There are many artists who work both in their studios and paint on walls, and it seems that most of them start from studio work or do smaller projects, only to find themselves working outside, making murals and drawing graffiti. The ones who combine street art with studio work usually have particular reasons that always make them go back to the streets and return to the thing they love most, and that is the freedom and the excitement that follows work of a street artist. But with James Reka, things turn out to be a bit different. Reka is open about the fact that painting, meaning studio work, is what he feels true passion for. And that is one of the reasons why he is our new Artist of the Week! The pathway of the Australian artist is the one from Reka One to James Reka - from a young vagabond keen on street art, to a rounded artist, a painter inspired by certain styles and fully aware of his desires and priorities. It could be said that this path is completely natural, in terms of developing one's artistic preferences and means of expression parallel to growing up and maturing. Of course, this doesn't mean that he is done with street art for good, but simply that his practice has made him come a long way, to finally start finding himself in the sea of possibilities and confusion, related to art.
It is hard to decide if Reka's art belongs to surrealism, abstraction, or a special, contemporary form of cubism. The subject matter is always somewhere in between, depicted in a manner suggestive of geometric abstraction; and there is always this apparent reference to a refined form of cubism, with elements that diffuse light into color, like a prism. Both his murals and paintings illustrate a world where the flatness and the multiple perspectives meet, transforming the image into abstract sceneries, sometimes even reminiscent of de Chirico's eerie landscapes (they often include some architectural elements typical for de Chirico, such as arches, pillars, etc., although the long shadows will most likely not be found in Reka's paintings). When it comes to portraying people, it is often hard to decide whether the character itself is from another world, or whether Reka's interpretation of the subject is "outside of the norm". Whichever point of reference you choose, you will find that Reka's style reflects in many others, but somehow always stays unique, fresh, forming a new vocabulary that dialogues with the audience in a new language. It always seems that what James Reka is showing us is just a tiny portion of the world that he is imagining, and we are always happy to see more.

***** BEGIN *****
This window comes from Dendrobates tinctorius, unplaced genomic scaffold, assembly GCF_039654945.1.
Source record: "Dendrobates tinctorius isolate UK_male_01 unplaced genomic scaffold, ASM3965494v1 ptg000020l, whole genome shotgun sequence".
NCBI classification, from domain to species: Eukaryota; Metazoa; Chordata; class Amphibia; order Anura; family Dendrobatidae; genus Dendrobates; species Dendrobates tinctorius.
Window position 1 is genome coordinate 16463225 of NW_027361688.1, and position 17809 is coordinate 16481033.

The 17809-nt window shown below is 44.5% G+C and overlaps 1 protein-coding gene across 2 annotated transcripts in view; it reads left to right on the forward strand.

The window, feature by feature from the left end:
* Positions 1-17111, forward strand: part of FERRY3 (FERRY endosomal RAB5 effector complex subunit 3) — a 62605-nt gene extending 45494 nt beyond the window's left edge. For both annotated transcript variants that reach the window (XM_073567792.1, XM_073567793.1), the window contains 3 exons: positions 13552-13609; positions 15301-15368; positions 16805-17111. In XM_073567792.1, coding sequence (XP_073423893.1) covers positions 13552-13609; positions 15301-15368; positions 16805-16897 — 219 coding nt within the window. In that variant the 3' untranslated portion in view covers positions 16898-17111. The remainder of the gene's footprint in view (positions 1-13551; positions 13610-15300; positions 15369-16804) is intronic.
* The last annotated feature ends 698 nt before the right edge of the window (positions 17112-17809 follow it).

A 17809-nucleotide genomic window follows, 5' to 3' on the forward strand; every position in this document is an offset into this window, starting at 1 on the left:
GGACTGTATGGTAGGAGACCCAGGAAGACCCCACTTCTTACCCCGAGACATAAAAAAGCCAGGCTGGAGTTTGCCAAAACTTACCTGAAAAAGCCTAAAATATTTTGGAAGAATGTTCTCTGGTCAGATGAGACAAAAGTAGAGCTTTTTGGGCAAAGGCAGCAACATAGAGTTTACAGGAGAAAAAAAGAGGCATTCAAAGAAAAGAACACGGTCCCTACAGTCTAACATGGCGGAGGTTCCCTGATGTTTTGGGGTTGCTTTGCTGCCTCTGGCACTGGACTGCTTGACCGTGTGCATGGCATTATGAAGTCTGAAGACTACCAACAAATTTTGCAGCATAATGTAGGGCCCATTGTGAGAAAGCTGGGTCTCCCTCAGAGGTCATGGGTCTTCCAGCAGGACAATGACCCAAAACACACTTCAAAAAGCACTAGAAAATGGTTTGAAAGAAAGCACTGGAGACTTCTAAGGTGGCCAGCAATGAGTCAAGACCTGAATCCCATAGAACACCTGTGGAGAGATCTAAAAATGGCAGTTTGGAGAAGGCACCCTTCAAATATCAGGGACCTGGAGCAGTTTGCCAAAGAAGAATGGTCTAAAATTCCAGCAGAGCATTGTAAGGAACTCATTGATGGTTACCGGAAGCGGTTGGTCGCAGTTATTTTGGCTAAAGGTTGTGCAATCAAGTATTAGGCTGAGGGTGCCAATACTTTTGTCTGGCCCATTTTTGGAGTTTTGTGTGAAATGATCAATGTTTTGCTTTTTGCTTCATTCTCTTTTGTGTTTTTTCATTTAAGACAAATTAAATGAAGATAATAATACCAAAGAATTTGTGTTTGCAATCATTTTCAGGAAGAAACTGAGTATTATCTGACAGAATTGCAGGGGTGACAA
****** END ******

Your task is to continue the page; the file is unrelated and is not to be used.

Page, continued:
So now that we're mentioning seeing more, it seems like the right moment to tell you the good news - you won't have to wait long, to see new works by James Reka. The Parisian Mathgoth Gallery will host a promising exhibition of Reka's works, titled Mirage, and it is opening tomorrow! The opening reception is scheduled for Saturday, April 30th, from 4 PM, and James Reka will be there to welcome his audience. The exhibition will last until May 21st, 2016, so if you don't think you can make it tomorrow, you have 3 more weeks to pack your bags and hit Paris. In case you're wondering what to expect, you can read all about it here on Widewalls, and here's just a teaser: Cubism getting the upper hand over Surrealism, which revealed the mirage as a curve towards abstraction.
Featured images in main slider: James Reka portrait, photo credits Butterfly Art News; James Reka in front of his mural, via arrestedmotion.com. All images used for illustrative purposes only.
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